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The longest human mission in space begins in March, as NASA astronaut Scott Kelly and Russian Cosmonaut Mikhail Kornienko head up to the space station for a year-long mission that will test their limits.

Astronaut and Cosmonaut team up for year-long mission on the ISS

Scott Sutherland
Meteorologist/Science Writer

Thursday, January 15, 2015, 7:24 PM - In March, two men will begin a year-long mission on board the International Space Station, which will represent the longest period of time anyone has spent in space so far.

Around two months from now, Expedition 43 will be launching up into near-Earth orbit, with NASA astronaut Scott Kelly, and Russian Cosmonauts Mikhail Kornienko and Gennady Padalka joining the crew to conduct science experiments and continue the mission of international cooperation the station represents. While Gennady Padalka will be taking command of the station for the second half of his six month stay in orbit, Scott Kelly (on the left, below) and Mikhail Kornienko (on the right) will be the first humans to spend a full year in space.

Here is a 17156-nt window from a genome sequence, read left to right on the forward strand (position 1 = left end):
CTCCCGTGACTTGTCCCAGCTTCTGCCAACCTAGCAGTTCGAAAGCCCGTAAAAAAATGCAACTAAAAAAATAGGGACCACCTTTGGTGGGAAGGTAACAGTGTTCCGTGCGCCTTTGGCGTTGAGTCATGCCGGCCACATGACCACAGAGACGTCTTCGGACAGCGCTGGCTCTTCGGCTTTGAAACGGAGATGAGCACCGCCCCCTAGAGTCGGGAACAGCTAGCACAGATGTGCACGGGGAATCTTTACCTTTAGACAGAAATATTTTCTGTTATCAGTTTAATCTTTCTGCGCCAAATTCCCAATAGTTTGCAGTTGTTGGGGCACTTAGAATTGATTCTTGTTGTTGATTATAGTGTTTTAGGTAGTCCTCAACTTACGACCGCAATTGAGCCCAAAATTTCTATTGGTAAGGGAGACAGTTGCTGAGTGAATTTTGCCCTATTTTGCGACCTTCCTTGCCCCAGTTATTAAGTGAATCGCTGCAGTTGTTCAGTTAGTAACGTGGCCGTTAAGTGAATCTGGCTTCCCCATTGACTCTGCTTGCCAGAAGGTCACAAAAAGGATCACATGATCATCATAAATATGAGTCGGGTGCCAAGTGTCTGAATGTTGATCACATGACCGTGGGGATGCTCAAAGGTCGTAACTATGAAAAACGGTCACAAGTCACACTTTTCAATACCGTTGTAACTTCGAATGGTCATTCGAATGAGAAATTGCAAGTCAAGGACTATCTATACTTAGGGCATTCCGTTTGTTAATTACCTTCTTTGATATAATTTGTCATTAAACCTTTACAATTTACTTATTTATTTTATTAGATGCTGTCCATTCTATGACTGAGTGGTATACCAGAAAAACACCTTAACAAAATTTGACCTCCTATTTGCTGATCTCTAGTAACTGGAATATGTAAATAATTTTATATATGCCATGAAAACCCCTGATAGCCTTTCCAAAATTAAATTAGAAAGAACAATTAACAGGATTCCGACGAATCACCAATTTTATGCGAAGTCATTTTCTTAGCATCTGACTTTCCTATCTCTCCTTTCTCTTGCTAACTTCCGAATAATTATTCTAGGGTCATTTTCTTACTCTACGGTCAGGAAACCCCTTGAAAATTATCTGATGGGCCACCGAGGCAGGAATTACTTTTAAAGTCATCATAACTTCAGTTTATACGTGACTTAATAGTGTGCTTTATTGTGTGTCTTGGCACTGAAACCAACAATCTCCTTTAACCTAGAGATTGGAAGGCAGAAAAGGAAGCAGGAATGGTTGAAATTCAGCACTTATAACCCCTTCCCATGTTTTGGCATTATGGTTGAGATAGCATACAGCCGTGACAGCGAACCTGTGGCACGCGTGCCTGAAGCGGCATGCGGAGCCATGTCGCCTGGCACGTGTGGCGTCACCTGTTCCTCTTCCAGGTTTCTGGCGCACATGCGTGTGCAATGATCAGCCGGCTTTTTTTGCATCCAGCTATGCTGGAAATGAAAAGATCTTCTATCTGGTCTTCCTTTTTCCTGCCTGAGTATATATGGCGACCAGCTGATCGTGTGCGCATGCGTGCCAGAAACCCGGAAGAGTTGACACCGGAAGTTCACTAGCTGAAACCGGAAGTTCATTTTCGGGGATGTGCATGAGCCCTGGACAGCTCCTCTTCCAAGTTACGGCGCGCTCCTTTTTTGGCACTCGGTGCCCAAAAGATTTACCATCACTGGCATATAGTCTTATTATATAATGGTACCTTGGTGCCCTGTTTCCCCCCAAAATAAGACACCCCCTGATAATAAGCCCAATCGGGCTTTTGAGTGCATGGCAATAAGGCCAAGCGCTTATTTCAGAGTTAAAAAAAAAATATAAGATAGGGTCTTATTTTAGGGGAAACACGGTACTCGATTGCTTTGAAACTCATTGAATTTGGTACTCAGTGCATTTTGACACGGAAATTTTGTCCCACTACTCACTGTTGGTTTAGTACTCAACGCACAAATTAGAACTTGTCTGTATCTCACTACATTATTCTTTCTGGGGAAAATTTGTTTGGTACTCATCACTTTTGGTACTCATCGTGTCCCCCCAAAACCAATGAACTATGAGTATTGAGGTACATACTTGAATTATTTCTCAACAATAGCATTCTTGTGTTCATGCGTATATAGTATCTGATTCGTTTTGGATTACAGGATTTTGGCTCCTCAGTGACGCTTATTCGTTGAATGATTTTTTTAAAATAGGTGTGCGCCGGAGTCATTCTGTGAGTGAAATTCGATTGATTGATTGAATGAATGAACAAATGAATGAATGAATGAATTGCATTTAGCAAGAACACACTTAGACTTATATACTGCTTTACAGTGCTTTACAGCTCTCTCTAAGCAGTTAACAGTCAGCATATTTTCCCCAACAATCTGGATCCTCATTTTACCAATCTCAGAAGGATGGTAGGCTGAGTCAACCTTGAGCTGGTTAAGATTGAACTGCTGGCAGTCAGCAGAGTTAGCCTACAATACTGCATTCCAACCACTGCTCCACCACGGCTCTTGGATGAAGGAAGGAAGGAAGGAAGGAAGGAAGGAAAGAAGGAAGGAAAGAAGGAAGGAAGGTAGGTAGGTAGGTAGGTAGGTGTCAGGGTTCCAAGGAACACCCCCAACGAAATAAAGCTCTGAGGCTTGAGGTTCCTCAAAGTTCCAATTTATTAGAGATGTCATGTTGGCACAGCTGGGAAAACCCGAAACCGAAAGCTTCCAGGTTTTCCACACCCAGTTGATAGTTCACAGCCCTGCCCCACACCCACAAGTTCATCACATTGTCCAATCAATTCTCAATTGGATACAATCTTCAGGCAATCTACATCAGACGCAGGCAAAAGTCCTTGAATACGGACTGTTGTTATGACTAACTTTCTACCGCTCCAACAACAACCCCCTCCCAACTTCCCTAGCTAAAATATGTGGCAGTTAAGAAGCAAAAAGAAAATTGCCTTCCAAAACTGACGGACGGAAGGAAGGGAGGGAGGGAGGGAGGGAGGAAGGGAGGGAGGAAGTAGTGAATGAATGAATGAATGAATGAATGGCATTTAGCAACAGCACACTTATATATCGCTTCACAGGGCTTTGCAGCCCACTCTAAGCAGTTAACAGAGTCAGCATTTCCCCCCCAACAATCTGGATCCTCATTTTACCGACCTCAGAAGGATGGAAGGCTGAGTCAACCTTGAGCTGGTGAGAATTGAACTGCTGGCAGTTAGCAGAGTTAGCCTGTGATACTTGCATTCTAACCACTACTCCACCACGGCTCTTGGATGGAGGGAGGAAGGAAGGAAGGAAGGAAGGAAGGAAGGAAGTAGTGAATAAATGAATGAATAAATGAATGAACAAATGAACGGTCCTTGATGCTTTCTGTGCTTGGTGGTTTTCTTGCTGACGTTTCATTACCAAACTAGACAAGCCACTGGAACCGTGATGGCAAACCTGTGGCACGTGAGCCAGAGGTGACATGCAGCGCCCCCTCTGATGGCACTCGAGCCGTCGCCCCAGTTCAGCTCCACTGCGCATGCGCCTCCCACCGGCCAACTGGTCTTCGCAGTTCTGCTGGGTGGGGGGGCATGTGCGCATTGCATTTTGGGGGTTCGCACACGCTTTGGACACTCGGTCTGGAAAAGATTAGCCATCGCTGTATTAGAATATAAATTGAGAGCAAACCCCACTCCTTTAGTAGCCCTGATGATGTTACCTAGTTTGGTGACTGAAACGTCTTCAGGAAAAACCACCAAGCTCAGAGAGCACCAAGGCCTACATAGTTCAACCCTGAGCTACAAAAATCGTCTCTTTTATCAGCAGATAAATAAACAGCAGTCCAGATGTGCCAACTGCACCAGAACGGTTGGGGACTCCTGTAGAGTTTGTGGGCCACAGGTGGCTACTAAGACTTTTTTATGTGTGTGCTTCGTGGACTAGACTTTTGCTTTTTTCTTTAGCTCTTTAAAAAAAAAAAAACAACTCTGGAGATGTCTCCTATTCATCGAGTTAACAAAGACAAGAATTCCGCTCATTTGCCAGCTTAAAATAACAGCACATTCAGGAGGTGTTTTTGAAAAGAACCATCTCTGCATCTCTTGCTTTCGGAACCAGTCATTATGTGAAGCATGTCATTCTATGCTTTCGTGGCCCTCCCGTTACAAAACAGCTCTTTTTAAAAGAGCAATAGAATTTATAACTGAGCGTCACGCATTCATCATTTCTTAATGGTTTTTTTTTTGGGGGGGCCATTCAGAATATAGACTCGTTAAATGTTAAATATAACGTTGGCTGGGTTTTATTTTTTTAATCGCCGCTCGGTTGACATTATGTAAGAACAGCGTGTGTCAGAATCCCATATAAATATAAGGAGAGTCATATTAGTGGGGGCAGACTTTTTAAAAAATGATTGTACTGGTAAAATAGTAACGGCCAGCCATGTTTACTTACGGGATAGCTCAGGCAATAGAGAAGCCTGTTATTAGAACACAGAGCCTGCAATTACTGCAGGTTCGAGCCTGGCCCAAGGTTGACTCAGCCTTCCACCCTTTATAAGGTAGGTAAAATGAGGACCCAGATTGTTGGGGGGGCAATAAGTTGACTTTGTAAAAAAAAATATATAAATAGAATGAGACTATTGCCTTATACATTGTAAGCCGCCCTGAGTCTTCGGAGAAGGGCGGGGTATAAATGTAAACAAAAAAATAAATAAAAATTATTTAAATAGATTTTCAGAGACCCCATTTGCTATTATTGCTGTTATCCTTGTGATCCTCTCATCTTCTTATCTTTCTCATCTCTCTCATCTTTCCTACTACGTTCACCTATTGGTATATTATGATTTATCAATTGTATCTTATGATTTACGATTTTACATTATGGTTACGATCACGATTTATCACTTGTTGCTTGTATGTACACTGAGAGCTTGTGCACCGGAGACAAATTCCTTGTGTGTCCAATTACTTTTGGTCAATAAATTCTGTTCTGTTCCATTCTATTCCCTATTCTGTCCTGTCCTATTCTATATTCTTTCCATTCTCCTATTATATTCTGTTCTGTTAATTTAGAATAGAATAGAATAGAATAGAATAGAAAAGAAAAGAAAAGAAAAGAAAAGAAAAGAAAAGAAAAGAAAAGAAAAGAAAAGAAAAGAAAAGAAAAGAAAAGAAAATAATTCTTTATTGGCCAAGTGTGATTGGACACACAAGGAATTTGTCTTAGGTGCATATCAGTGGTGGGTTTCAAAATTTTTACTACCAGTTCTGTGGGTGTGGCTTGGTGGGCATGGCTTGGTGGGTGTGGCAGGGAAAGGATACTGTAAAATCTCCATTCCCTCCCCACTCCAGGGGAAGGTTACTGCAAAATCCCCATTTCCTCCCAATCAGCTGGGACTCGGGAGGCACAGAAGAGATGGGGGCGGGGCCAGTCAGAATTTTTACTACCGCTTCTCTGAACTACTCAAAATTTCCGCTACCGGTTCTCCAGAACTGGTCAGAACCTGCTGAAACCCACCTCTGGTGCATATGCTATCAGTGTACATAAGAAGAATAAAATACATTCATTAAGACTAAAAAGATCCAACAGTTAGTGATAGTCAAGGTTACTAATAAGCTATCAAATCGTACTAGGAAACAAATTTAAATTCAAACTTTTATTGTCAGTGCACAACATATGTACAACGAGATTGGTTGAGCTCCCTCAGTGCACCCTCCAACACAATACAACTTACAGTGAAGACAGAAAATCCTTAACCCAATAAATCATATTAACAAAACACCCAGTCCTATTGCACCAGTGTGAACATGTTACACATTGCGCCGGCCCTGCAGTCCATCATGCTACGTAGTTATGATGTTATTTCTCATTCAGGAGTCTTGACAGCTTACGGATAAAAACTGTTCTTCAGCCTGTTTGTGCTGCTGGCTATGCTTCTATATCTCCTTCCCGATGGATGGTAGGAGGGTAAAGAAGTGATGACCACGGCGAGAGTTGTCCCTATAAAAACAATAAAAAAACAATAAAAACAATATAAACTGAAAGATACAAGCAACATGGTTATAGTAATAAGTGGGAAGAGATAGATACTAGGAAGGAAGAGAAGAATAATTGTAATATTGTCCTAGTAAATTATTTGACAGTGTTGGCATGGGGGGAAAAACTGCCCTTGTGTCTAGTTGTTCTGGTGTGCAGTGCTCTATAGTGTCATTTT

Credit: NASA

According to NASA:


The One-Year Mission will focus on seven categories of research. In March 2015, American Astronaut Scott Kelly and Russian Cosmonaut Mikhail Kornienko will begin collaborative investigations on the International Space Station (ISS). They will reside on the ISS for a year, which is twice as long as typical U.S. missions. These investigations are expected to yield beneficial knowledge on the medical, psychological and biomedical challenges faced by astronauts during long-duration space flight.


That's not all, though. Along side this joint mission, Scott Kelly will be participating in the Twin Study with his brother, former NASA astronaut Mark Kelly.

Credit: NASA

According to the website:


The Twins Study is ten separate investigations coordinating together and sharing all data and analysis as one large, integrated research team. NASA has selected 10 investigations to conduct with identical twin astronauts Scott and Mark Kelly. These investigations will provide broader insight into the subtle effects and changes that may occur in spaceflight as compared to Earth by studying two individuals who have the same genetics, but are in different environments for one year.


RELATED VIDEO: Astronaut Scott Kelly answers questions about the One-Year Mission from the Baikonur Cosmodrome, in Kazakhstan.

To learn more about how the human body is affected by being in the low-g environment of the space station, NASA has an interactive feature on their website (click here).

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